Exploring the Point Reyes Shipwreck of Tomales Bay

Photo by Stephen Leonardi

It’s rare to see an accident with such size and historical significance sit in its original location. Due to environmental concerns, historical shipwrecks are typically cleaned up and purged for their artifacts. That’s exactly why the S.S. Point Reyes, still sitting on the coast of Tomales Bay, is so rare.

The S.S. Point Reyes is a 380-foot steamship that crashed on a sand bar in Tomales Bay over a 100 years ago. The owner of the oceanfront property pulled the shipwreck to a location closer to land and decided to use it as a fun restoration project. As most restoration projects go, it was never completed and for decades the boat sat on the beach bar in the small town of Inverness attracting the eyes of passerby.

Photo by Chase Daley

As the legend of the beautifully settled shipwreck began to grow, so did the visitors. When a restoration group announced its plan for removal of the ship, photographers voiced their opposition and the shipwreck was made into a destination. Eventually, a sign and trail were constructed to allow people to get up close the the ship, depending on water levels.

The place became a destination for the regions best photographers, each glamorizing the shipwreck as a gateway to Northern California’s fascinating past. The popularity of the shipwreck grew until one person nearly ruined it for everyone.

According to rumors, some Instagrammers were creating a photo using steel wool (where sparks fly in circles) when they accidentally lit the shipwreck on fire. Today, only half of the charred shipwreck stands in its place, pointing to an obvious conclusion of dwindling and unmanaged landmark.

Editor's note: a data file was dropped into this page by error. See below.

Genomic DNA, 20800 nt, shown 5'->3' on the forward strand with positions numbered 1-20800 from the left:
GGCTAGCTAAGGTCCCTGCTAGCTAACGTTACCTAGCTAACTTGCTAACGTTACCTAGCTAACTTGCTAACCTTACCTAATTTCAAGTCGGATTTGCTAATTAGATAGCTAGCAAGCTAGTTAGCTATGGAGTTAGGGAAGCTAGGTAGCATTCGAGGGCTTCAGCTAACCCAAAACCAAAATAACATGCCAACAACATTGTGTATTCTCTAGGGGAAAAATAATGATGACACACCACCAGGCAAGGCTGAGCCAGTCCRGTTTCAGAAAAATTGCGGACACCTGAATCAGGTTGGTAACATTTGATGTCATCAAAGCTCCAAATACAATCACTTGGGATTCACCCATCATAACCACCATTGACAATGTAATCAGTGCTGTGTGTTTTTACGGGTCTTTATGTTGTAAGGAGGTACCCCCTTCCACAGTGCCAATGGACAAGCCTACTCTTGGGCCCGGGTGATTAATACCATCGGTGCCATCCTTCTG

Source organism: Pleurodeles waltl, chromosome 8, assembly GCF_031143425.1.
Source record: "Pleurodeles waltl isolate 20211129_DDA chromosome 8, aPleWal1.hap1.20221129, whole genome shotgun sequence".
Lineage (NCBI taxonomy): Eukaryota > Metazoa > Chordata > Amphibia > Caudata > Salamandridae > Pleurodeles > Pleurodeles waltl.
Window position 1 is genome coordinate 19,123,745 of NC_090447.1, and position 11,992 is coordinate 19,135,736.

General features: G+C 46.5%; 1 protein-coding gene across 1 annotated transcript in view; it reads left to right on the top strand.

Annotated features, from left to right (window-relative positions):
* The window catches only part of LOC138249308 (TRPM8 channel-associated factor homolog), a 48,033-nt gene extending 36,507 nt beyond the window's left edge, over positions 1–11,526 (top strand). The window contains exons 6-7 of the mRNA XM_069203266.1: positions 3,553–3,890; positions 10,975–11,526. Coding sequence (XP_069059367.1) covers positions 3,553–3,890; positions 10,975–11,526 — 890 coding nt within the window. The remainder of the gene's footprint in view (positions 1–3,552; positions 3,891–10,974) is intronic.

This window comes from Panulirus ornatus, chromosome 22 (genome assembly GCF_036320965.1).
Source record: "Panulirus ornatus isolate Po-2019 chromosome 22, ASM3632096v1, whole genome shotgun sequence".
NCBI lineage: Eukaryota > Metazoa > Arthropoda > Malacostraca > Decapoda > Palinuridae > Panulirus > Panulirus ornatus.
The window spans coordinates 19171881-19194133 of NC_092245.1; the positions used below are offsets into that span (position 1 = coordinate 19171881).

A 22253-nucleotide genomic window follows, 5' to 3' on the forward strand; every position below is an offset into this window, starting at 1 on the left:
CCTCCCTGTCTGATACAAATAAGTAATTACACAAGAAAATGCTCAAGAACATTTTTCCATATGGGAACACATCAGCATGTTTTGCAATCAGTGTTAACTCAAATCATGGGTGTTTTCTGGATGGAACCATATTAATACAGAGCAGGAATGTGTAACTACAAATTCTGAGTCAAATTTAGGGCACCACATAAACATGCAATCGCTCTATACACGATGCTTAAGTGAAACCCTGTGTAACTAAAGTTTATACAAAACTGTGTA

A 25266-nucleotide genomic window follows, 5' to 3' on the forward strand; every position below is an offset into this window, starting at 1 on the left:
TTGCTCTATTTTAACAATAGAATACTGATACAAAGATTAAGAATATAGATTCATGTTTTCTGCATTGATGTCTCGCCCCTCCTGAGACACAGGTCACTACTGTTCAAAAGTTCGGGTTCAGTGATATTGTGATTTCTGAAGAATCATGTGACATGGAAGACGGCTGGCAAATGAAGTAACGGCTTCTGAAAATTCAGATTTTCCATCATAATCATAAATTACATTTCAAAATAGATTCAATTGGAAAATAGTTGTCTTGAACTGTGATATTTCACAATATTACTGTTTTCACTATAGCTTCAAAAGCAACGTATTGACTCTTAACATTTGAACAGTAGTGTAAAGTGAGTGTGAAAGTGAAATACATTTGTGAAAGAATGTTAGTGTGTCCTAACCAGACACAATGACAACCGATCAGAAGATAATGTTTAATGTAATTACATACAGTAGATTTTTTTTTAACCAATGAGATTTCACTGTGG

Photo by Casey Horner

You can still visit the Point Reyes shipwreck today, with photographs shining bright from the front (the back is nearly fully charred). If you are driving North on Sir Francis Drake Blvd it will be on your right side. Parking is easy and you will see a small picnic area just footsteps away from the abandoned boat.

Who knows how long the artifact will sit in its current place, but we know one day it will be gone. Enjoy it while you still can and always respect its place in Northern California’s history.

Active NorCal

Northern California's Outdoor Digital Newsmagazine

One Comment

  1. 380 feet long? Y’all don’t know how a tape measure works? You posted a picture with a human standing next to the wreck. If you think the boat is almost 400 feet long, then you just also think that human is roughly 100 feet tall. It’s really researched when the wreck crashed, and it sure as shit wasn’t a hundred years ago. Y’all need to go work for OAN, or Fox News where you can keep up the fictitious story writing

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